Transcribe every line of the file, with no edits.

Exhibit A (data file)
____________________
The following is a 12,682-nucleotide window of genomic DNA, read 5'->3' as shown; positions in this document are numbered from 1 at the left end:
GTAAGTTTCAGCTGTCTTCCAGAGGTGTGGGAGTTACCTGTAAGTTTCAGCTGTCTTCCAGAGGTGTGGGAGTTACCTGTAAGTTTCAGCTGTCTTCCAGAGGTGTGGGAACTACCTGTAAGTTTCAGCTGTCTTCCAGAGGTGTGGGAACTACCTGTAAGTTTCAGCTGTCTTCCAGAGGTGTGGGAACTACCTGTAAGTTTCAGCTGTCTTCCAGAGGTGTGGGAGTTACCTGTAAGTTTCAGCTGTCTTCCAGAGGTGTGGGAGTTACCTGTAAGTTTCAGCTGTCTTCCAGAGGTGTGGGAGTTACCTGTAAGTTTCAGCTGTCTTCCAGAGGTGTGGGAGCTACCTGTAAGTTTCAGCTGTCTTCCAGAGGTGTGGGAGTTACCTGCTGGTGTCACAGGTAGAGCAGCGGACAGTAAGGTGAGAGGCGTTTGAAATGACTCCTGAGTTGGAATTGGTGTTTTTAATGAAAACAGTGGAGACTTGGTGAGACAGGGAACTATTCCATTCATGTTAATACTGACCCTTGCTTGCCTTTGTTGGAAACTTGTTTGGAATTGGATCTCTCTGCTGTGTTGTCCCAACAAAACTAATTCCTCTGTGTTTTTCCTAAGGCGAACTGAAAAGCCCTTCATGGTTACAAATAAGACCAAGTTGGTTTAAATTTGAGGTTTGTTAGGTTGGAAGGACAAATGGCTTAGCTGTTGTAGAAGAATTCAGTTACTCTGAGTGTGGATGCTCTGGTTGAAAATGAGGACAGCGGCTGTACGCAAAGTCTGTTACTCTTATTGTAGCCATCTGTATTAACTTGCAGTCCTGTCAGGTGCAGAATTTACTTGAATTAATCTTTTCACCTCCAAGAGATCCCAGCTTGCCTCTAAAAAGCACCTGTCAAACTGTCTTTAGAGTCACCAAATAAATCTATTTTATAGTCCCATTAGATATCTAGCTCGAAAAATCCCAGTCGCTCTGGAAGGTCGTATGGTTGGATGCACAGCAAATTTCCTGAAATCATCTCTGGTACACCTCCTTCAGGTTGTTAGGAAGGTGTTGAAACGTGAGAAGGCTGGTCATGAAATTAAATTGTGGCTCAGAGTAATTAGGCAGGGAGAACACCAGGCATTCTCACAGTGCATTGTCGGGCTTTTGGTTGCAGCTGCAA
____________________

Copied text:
The following is a 12,682-nucleotide window of genomic DNA, read 5'->3' as shown; positions in this document are numbered from 1 at the left end:
GTAAGTTTCAGCTGTCTTCCAGAGGTGTGGGAGTTACCTGTAAGTTTCAGCTGTCTTCCAGAGGTGTGGGAGTTACCTGTAAGTTTCAGCTGTCTTCCAGAGGTGTGGGAACTACCTGTAAGTTTCAGCTGTCTTCCAGAGGTGTGGGAACTACCTGTAAGTTTCAGCTGTCTTCCAGAGGTGTGGGAACTACCTGTAAGTTTCAGCTGTCTTCCAGAGGTGTGGGAGTTACCTGTAAGTTTCAGCTGTCTTCCAGAGGTGTGGGAGTTACCTGTAAGTTTCAGCTGTCTTCCAGAGGTGTGGGAGTTACCTGTAAGTTTCAGCTGTCTTCCAGAGGTGTGGGAGCTACCTGTAAGTTTCAGCTGTCTTCCAGAGGTGTGGGAGTTACCTGCTGGTGTCACAGGTAGAGCAGCGGACAGTAAGGTGAGAGGCGTTTGAAATGACTCCTGAGTTGGAATTGGTGTTTTTAATGAAAACAGTGGAGACTTGGTGAGACAGGGAACTATTCCATTCATGTTAATACTGACCCTTGCTTGCCTTTGTTGGAAACTTGTTTGGAATTGGATCTCTCTGCTGTGTTGTCCCAACAAAACTAATTCCTCTGTGTTTTTCCTAAGGCGAACTGAAAAGCCCTTCATGGTTACAAATAAGACCAAGTTGGTTTAAATTTGAGGTTTGTTAGGTTGGAAGGACAAATGGCTTAGCTGTTGTAGAAGAATTCAGTTACTCTGAGTGTGGATGCTCTGGTTGAAAATGAGGACAGCGGCTGTACGCAAAGTCTGTTACTCTTATTGTAGCCATCTGTATTAACTTGCAGTCCTGTCAGGTGCAGAATTTACTTGAATTAATCTTTTCACCTCCAAGAGATCCCAGCTTGCCTCTAAAAAGCACCTGTCAAACTGTCTTTAGAGTCACCAAATAAATCTATTTTATAGTCCCATTAGATATCTAGCTCGAAAAATCCCAGTCGCTCTGGAAGGTCGTATGGTTGGATGCACAGCAAATTTCCTGAAATCATCTCTGGTACACCTCCTTCAGGTTGTTAGGAAGGTGTTGAAACGTGAGAAGGCTGGTCATGAAATTAAATTGTGGCTCAGAGTAATTAGGCAGGGAGAACACCAGGCATTCTCACAGTGCATTGTCGGGCTTTTGGTTGCAGCTGCAA